My name is Eva, I am an Australian living in England and I was diagnosed with GT when I was 7, when doctors suspected that I had leukemia. I am now 32 and this is my story.

My fiance found the website and I can't say how happy i am to hear from other people who have the same disorder. On the one hand you try to live as normally as possible, but when bleeds or subsequent problems occur, there are few people who can relate to it.

How many of you have tried telling your boss you needed the day off because you had a nosebleed and found them looking at you if you were mad? I just stick to food poisoning as an excuse now.

By the time I was 20, I had had over 50 hospitalisations mainly for nosebleeds alone. I too had extremely heavy and painful menstrual periods, but fortunately for me, I had severe endometriosis and had both of my ovaries removed when I was 18. Again, bleeding was not too bad, with several platelet transfusions obtained from my mother the day before, pressure bandages and loads of tlc from my doctors who became my second family. I say fortunately, because the relief never having periods again was enormous. I had severe cramping and bleeding of up to 2 weeks in every 4. Needless to say, that having this from the age of 11, made me quite fed up to the teeth with it. To this day, I take HRT constantly to avoid having them and still do not miss them nor PMT. Long before this operation, I had decided not to have children anyway, mainly as I did not want to pass the gene on but also because of the health risks.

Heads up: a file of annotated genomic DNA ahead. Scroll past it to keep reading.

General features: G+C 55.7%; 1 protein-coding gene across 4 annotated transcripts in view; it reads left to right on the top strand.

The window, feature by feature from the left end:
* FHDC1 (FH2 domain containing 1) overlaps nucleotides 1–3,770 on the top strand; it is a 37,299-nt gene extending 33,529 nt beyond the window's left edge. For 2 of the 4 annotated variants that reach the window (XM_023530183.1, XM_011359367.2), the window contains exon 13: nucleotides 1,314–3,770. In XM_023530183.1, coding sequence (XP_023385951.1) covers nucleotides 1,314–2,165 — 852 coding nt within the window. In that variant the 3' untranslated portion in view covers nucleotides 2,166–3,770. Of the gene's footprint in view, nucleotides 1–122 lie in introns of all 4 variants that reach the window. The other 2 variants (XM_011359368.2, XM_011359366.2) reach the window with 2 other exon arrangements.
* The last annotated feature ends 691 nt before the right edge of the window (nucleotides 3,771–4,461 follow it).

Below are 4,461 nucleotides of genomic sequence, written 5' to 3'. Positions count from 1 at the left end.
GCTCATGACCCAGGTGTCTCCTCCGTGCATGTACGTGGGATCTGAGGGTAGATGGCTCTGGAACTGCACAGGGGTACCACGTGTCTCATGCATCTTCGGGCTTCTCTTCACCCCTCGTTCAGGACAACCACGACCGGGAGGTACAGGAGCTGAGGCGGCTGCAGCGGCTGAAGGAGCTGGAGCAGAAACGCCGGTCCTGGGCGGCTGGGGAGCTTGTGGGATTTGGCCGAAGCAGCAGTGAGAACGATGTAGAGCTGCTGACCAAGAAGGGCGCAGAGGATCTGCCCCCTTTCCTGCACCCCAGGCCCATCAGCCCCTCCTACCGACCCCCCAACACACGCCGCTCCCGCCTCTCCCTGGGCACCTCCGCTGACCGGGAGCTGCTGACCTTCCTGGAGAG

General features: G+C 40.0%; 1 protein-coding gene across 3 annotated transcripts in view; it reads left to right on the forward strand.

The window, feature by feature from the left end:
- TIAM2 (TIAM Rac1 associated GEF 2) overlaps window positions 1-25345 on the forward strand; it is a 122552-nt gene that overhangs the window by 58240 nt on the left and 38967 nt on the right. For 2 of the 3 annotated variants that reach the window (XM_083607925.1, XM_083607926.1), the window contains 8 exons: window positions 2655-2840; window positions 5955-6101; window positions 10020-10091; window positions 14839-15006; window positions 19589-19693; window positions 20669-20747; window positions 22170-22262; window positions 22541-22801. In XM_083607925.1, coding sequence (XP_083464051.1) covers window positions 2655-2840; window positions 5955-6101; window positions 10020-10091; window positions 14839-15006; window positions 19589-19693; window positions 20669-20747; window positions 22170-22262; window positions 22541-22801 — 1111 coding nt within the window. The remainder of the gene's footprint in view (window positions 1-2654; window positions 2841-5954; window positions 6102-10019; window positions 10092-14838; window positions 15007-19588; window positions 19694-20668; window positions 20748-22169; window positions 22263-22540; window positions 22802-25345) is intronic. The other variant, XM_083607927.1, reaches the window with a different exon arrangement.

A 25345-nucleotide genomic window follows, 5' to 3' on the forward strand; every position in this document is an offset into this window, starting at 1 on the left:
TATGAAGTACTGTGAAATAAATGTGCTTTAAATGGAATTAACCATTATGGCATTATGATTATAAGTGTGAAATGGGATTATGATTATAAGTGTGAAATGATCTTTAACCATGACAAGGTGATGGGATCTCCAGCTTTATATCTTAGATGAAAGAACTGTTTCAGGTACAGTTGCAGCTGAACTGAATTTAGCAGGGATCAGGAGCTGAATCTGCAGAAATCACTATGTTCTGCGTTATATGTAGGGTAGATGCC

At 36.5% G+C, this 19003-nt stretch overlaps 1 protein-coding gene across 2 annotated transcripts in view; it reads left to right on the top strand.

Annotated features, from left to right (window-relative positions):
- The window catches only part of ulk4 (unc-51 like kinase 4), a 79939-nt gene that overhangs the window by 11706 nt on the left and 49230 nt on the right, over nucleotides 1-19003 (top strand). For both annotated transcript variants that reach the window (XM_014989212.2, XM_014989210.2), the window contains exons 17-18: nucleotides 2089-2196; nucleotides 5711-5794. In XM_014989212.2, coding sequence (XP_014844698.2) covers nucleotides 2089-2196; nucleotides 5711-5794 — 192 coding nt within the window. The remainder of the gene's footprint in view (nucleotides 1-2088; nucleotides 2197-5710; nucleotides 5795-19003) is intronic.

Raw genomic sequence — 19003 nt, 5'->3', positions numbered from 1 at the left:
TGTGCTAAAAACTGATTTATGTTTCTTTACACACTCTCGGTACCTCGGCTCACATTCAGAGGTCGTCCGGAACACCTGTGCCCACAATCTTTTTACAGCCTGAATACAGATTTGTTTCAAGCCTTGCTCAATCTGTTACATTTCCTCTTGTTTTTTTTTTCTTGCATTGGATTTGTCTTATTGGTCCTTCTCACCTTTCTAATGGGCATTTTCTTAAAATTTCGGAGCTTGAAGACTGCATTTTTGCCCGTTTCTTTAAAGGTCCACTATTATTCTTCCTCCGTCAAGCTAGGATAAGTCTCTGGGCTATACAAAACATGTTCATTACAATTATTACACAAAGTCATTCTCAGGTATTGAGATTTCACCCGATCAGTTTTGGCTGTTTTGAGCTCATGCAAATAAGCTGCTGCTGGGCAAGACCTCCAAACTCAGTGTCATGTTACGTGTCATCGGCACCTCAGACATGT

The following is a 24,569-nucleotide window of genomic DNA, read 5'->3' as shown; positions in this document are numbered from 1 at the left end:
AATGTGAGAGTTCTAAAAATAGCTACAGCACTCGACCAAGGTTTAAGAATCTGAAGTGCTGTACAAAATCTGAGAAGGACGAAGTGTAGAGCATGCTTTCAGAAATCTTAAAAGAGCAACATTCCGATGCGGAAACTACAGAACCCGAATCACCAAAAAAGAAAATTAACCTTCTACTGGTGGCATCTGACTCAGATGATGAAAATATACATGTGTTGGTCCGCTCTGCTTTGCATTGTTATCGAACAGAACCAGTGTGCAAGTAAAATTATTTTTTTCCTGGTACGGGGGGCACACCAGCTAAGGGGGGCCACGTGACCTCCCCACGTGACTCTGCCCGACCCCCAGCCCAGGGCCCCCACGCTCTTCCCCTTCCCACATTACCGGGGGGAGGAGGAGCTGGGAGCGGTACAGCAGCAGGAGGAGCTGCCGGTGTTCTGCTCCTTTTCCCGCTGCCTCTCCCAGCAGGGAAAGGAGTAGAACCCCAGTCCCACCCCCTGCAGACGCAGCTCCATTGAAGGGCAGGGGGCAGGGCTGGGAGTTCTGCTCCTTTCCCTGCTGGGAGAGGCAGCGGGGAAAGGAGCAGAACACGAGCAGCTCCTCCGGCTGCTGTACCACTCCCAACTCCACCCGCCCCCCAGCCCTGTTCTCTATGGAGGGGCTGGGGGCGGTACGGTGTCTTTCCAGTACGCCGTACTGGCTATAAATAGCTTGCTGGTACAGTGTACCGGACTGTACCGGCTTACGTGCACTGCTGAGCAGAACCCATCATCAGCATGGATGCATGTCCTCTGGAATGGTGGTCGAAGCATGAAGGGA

You do seem to grow out of the nosebleeds, although bruising is always prominent. My parents were also acused of abuse when I was at school, and it took quite a lot of letters from the doctor to set that straight. I did get a nasty blackeye from a squash racket once and my boyfriend got very nasty looks from acquaintances for a long time after that!

I still get nosebleeds now, although nowhere near the frequency I had them until I was about 20 and letting it bleed and clot in its own time seems to work most of the time. I have found that living in a very humid climate helps a lot. After living in Hong Kong for 8 years, I had only 3 major bleeds, but since moving to England a year ago, I have had 4 major ones with my first hospitalisation in 10 years this week. Luckily after 24 hours of bleeding, it seemed to stop of its own accord and it did not need packing, a procedure I have come to dread after some very nasty experiences. I have used a humidifier before and that seems to help but I was hoping that my nose would acclimatise. Back to using the humidifier now.

I hope that mothers with young children who have GT can gain some hope from people who have grown up with it. It can be supremely frustrating, but you do meet wonderful people along the way and I think it gives you a greater determination to to do things as a result. To the great consternation of my mother, I even did car racing at one stage!

I will forward your website to my doctors in Australia in the hope that some more Australians get in touch with you.


This is a non profit website. The goal of this site is to provide the general public, parents, loved ones, and the medical community with accurate information. All information is taken from sources believed to be reliable. No treatment of GT should be undertaken without medical supervision. Donations should be made to the Glanzmann's Research Foundation.
All donations are tax deductible

Home | Research | Medical Definition | Medical Articles | Living With GT | Medical Contacts | GT Contacts | Stories | Message Board | Donate
GT Research Foundation | Fundraisers | Links Page | Email Us
Copyright© 2000 - 2009 Glanzmanns.Com and the Glanzmann's Research Foundation - All Rights Reserved
Website ReDesign and Optimization by WebMasters-USA.Com